Why is the night sky dark? Wilhelm Olbers asked this question, certainly not for the first time in history, in the 1800s.
That’s a silly question with an obvious answer. Isn’t that so?
Let’s see. There certainly is no sun visible, which is the definition of night, after all. The moon might be, but on a new moon night, the moon isn’t, so all we have are stars in the sky.
Now, let’s make some rather simple-minded assumptions. Suppose the stars are distributed equally throughout space, at all previous times too. Why do we have to think about previous times? You know that light travels at , so when you look out into space, you also look back in time. So, one has to make some assumptions about the distribution of stars at prior times.
Then, if you draw a shell around the earth, that has a radius and thickness , the volume of this thin shell is .
Suppose there were a constant density of stars stars per unit volume, this thin shell has stars. Now the further away a star is, the dimmer it seems – the light spreads out in a sphere around the star. A star a distance that emits units of energy per second, will project an intensity of per unit area at a distance away. So a shell (thickness ) of stars at a radius will bombard us (on the earth) with intensity units of energy per unit area. This is units of energy per unit area.
This is independent of !. Since we can do this for successive shells of stars, the brightness of each shell adds! The night sky would be infinitely bright, the universe were infinitely big.
Some assumptions were made in the above description.
- We assumed that the stars are distributed uniformly in space, at past times too. We also assumed, in particular,
- isotropy, so there are no special directions along which stars lie.
- We also assumed that stars all shine with the same brightness.
- We didn’t mention it, but we assumed nothing obscures the light of far away stars, so we are able to see everything.
- In addition, we also assumed that the universe is infinite in size and that we can see all the objects in it, so it also must have had an infinite lifetime before this moment. Since light travels at a finite speed, light from an object would take some time to reach us; if the universe were infinitely old, we’d see every object in it at the moment we look up.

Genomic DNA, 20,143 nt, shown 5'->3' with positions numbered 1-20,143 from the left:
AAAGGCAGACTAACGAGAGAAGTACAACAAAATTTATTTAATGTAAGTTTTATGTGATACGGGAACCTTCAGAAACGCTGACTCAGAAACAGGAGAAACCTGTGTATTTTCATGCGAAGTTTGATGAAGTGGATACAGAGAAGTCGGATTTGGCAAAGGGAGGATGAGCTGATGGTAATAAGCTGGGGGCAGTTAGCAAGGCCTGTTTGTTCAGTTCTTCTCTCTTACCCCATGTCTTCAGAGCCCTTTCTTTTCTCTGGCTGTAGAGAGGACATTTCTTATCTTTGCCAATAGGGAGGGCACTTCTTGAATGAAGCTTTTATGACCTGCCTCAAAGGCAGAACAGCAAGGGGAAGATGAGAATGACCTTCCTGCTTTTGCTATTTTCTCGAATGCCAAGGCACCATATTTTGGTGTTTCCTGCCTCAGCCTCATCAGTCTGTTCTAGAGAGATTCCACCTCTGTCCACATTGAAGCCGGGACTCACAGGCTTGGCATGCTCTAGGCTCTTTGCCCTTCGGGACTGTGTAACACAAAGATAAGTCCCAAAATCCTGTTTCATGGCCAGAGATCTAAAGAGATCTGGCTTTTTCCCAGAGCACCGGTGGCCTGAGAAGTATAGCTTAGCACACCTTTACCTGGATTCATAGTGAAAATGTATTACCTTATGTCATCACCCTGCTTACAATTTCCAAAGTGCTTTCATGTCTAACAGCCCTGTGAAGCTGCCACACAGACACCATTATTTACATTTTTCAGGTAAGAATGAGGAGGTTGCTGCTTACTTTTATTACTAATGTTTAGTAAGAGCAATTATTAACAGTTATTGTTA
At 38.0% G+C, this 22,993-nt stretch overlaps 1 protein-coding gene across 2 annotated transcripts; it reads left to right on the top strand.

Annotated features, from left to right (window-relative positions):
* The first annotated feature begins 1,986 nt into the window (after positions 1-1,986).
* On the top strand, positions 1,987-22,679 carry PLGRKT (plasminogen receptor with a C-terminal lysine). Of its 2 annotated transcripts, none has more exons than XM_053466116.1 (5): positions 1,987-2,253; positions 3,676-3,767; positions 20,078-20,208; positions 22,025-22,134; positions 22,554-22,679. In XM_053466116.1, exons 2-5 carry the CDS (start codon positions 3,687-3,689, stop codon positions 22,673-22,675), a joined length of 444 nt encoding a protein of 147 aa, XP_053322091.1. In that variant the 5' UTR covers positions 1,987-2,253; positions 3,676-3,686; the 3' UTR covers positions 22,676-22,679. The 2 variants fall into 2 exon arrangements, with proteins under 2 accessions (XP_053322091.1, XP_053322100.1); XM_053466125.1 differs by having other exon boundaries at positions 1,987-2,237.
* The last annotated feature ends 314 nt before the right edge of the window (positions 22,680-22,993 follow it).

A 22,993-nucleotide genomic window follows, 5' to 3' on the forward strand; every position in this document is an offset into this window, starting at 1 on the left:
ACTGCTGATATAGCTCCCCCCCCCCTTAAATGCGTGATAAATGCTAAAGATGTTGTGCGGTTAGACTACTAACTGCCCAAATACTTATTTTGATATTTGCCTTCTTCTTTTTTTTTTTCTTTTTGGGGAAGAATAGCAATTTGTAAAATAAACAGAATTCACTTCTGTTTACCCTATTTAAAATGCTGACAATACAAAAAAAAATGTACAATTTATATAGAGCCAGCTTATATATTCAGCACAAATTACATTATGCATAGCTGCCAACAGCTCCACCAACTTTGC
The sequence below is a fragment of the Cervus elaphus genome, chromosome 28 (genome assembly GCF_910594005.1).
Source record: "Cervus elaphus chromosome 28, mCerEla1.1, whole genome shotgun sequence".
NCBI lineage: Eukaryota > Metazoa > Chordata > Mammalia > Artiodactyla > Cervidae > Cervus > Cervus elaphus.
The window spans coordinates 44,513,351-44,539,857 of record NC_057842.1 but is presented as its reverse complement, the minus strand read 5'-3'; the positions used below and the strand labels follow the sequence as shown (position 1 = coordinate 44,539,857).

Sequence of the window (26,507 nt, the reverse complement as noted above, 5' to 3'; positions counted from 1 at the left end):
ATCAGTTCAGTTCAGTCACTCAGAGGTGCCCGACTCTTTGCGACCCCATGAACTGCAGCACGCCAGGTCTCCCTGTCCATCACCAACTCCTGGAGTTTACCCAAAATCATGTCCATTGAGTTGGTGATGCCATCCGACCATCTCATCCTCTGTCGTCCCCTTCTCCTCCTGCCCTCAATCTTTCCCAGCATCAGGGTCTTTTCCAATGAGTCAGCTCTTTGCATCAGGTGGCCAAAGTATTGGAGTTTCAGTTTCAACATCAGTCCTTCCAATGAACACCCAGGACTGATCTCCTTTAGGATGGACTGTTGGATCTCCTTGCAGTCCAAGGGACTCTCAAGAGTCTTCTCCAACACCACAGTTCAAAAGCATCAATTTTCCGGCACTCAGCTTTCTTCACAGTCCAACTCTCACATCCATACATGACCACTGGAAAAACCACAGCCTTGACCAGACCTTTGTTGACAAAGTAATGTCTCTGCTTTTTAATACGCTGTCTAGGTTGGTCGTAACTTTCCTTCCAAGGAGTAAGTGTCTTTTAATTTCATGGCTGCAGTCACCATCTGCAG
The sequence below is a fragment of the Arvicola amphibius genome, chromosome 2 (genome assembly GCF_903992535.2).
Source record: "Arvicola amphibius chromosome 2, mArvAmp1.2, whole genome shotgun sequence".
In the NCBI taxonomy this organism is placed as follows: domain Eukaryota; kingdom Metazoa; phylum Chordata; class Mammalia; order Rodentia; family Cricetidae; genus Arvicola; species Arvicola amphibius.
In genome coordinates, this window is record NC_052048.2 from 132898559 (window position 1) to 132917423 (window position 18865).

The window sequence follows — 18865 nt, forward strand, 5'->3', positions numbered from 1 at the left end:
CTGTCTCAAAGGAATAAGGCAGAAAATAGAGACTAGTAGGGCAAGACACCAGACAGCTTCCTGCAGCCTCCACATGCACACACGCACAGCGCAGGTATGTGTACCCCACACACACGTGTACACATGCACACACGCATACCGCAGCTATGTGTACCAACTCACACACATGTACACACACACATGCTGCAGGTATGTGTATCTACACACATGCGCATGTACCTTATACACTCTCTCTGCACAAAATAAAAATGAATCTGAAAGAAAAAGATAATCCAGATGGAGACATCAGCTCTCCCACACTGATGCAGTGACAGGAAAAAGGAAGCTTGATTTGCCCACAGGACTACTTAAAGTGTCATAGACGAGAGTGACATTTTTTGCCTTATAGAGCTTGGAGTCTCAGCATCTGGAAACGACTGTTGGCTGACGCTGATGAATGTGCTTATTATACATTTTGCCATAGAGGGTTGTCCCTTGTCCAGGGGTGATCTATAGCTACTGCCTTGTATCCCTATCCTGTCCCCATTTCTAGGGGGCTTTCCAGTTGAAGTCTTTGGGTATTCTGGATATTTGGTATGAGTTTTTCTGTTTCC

- We also assumed that the Universe wasn’t expanding rapidly – in fact with a recession speed for far away stars that increased (at least proportionately, but could be even faster than linear) with their distance. In such a universe, if we went far enough, we’d have stars whose recession speed from us exceeds the speed of light. If so, the light from those stars couldn’t possibly reach us – like a fellow on an escalator trying hard to progress upwards while the escalator goes down.
There are a tremendous number of population analyses of the distribution of light-emitting objects in the universe that make a convincing case (next post!) that the universe is isotropic and homogeneous on enormously large length scales (as in 100 Mega parsecs). We don’t see the kind of peculiar distributions that would lead us to assume a conspiracy of the sort implied in point 2.
We have a good idea of the life cycles of stars, but the argument would proceed on the same lines, unless we had a systematic diminution of intrinsic brightness as we looked at stars further and further away. Actually, the converse appears to be true. Stars and galaxies further away had tremendous amounts of hydrogen and little else and appear to be brighter, much brighter.
If there were actually dust obscuring far away stars, then the dust would have absorbed radiation from the stars, started to heat up, then would have emitted radiation of the same amount, once it reached thermodynamic equilibrium. This is not really a valid objection.
The best explanation is that either the universe hasn’t been around infinitely long, or the distant parts are receding from us so rapidly that they are exiting our visibility sphere. Or both.
And that is the start of the study of modern cosmology.